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    N.G.A. Calls for FDA to Modify Menu Labeling Proposal

    The association asks FDA to exclude supermarkets and grocery stores

    The National Grocers Association (N.G.A.) has filed public comments with the Food and Drug Administration (FDA) strongly opposing the FDA's proposed rule for mandatory menu labeling that would include supermarkets and grocery stores as similar retail food establishments to restaurants.

    N.G.A. urged the FDA to adopt its proposed alternative/Option 2, which would only cover establishments whose primary business activity is the sale of restaurant or restaurant-type foods to consumers. The alternative/Option 2 that would exclude supermarkets and grocery stores is estimated to cost 12.5 percent less than the proposed FDA requirements and would only reduce the mandatory menu labeling coverage of restaurant or restaurant-type food sales by only 5 percent.

    This clearly demonstrates that consumers will still have 95 percent of the benefits if the scope of the rule is limited to businesses whose primary business activity is restaurants.

    "We encourage the FDA to incorporate our suggested changes in determining the final regulations,” said Tom Wenning, EVP and general counsel of N.G.A. “The proposed rules would add significant costs and burden to food retailers -- independent retailers in particular -- and with little benefit to consumers. There is no rational basis for considering independent food retailers to be part of a chain just because they may operate under a common banner name. The proposed rule is flawed in that it indicates that a chain should be covered regardless of the type of ownership of the individual locations. Independent retailers own, control, and operate their stores independently; choosing what products are sold, how they are presented and prepared for food displays."

    Some highlights of the N.G.A. comments include:

    The proposed rule for "restaurants and similar retail food establishments" would include grocery stores because FDA covers establishments if (a) greater than 50 percent of a retail establishment's gross sales floor area is used for the preparation, purchase, service, consumption or storage of food." N.G.A. recommended a more reasonable definition of "restaurants and similar retail food establishments" to only include an establishment whose primary business activity is the sale of restaurant or restaurant-type food to consumers as opposed to food in general. All of the packaged food sold in grocery stores are already pre-labeled and regulated by FDA, and all single ingredient and ground and chopped meat and poultry products are required to be labeled and regulated by FSIS, effective January 1, 2012. Seafood, and fresh fruits and vegetables also have nutritional labeling as prescribed. Creating more regulations on food labeling for the limited restaurant type foods, if any, in grocery stores is very costly and would only affect a small portion of food sold and would not be effective.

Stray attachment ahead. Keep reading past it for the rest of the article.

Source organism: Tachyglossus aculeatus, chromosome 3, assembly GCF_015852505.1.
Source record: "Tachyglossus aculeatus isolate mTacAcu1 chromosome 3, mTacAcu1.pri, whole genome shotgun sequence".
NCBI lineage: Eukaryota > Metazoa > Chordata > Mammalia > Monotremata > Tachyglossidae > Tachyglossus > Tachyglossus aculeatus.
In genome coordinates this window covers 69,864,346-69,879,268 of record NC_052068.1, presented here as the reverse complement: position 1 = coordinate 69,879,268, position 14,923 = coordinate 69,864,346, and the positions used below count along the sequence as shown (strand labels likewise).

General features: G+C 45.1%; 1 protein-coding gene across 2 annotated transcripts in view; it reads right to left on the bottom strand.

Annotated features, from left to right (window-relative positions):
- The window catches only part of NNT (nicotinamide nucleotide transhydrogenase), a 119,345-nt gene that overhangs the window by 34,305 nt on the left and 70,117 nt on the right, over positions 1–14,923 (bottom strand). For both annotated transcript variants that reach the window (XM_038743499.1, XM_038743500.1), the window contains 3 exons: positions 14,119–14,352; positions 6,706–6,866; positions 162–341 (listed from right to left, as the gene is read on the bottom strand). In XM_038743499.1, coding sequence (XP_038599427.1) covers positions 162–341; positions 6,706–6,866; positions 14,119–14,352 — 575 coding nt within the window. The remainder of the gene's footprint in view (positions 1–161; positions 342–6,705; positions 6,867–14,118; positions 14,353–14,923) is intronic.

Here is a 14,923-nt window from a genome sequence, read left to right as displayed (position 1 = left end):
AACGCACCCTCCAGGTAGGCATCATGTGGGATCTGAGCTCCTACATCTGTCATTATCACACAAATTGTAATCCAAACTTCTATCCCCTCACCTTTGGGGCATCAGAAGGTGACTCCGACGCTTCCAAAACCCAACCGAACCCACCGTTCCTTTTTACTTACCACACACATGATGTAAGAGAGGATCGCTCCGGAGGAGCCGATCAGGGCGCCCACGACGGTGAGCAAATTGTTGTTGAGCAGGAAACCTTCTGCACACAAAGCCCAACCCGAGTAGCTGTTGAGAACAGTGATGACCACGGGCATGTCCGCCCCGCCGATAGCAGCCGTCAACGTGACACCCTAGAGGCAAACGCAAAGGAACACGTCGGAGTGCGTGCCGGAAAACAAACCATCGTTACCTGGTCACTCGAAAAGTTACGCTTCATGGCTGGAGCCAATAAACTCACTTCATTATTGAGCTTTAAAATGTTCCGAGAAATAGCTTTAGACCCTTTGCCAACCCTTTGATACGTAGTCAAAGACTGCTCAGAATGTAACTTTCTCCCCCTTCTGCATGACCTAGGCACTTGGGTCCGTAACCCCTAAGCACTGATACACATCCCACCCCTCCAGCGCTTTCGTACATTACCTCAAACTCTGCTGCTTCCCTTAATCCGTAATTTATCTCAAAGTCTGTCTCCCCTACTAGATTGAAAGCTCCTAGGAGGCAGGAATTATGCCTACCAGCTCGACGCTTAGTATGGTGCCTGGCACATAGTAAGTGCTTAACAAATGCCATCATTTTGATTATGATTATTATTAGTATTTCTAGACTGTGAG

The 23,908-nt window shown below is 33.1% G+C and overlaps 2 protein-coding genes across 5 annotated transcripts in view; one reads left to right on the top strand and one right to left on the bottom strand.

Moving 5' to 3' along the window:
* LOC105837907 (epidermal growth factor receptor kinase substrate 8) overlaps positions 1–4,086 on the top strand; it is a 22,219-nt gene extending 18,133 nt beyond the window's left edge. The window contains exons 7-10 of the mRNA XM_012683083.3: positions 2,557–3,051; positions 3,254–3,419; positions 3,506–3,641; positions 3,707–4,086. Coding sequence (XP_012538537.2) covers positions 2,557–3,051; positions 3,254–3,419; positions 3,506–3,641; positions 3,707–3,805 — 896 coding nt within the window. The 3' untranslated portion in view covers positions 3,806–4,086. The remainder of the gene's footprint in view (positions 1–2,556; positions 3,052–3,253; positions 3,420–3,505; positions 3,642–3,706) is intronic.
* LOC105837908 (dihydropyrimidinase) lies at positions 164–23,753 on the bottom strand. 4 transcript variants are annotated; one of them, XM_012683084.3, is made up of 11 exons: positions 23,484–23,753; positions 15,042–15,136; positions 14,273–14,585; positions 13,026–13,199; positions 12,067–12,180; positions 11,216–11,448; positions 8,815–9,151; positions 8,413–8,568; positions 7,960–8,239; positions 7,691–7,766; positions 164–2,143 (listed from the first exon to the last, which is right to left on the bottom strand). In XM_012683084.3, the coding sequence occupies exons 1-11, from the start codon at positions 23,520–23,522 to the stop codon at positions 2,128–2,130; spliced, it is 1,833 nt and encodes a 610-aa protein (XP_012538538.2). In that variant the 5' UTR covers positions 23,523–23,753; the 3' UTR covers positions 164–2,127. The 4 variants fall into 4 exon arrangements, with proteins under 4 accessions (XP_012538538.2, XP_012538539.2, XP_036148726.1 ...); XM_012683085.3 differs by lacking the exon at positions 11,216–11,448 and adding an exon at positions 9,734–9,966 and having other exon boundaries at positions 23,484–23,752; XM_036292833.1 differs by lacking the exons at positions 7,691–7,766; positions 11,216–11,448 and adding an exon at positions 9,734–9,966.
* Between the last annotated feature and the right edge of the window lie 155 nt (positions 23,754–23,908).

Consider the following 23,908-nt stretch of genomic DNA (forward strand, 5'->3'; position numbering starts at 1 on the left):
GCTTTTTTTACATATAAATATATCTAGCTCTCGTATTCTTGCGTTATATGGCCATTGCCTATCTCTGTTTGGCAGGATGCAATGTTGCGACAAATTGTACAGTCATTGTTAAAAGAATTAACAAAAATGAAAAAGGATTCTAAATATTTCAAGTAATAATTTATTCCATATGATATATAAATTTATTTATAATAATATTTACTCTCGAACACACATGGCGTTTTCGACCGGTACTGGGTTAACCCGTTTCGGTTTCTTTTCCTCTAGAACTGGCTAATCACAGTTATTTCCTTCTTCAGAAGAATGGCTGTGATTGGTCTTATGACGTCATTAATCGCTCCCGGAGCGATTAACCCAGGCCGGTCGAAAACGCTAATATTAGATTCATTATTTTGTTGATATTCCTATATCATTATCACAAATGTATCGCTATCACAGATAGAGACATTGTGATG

N.G.A. also strongly opposed adverse effects on independent retailers served by cooperatives and voluntary wholesalers because the proposed rule indicates that a "chain" of 20 or more establishments should be covered regardless of the type of ownership of the individual locations and if operating under the same name. Independent retailers own, control, and operate their stores independently as members of cooperatives and customers of voluntary wholesalers who supply them with food and non-food products. The food distribution system allows independent retailers to take advantage of economies of scale when procuring goods and services as well as marketing and advertising, helping independent operators effectively compete with large national chain stores. Store set-ups, product mix, and menu offerings vary from store to store. N.G.A. said that FDA by no means should consider these retailers a chain or single corporate entity covered by the rule simply because they operate under the same name or banner. Their store operations are independently different and controlled when it comes to the presentation and preparation for food displays.

    In addition, N.G.A. stated independent grocers will be disproportionately affected if grocery stores are included in the rule just because they sell "food", or that the primary business as proposed is based upon 50 percent of the gross floor area or sales being "food." If the law does not cover superstores, it must not cover grocery stores either. The alternative/Option 2 levels the regulatory playing field by using a primary business standard based upon 50 percent of gross floor area used for restaurant or restaurant-type food, or 50 percent of the establishment's revenues are generated by the sale of restaurant or restaurant-type food. Superstores will have an unfair advantage because so much more of their floor space and sales are dedicated to non-food items while they sell significant volumes of food. Under the proposed rule, supermarkets are placed at a severe competitive and regulatory disadvantage and will be forced to spend millions of dollars to comply while supercenters do not.

    To view the comments submitted by N.G.A. visit www.nationalgrocers.org.

    Arlington, Va.-based N.G.A. represents the retail and wholesale grocers that comprise the independent sector of the food distribution industry.

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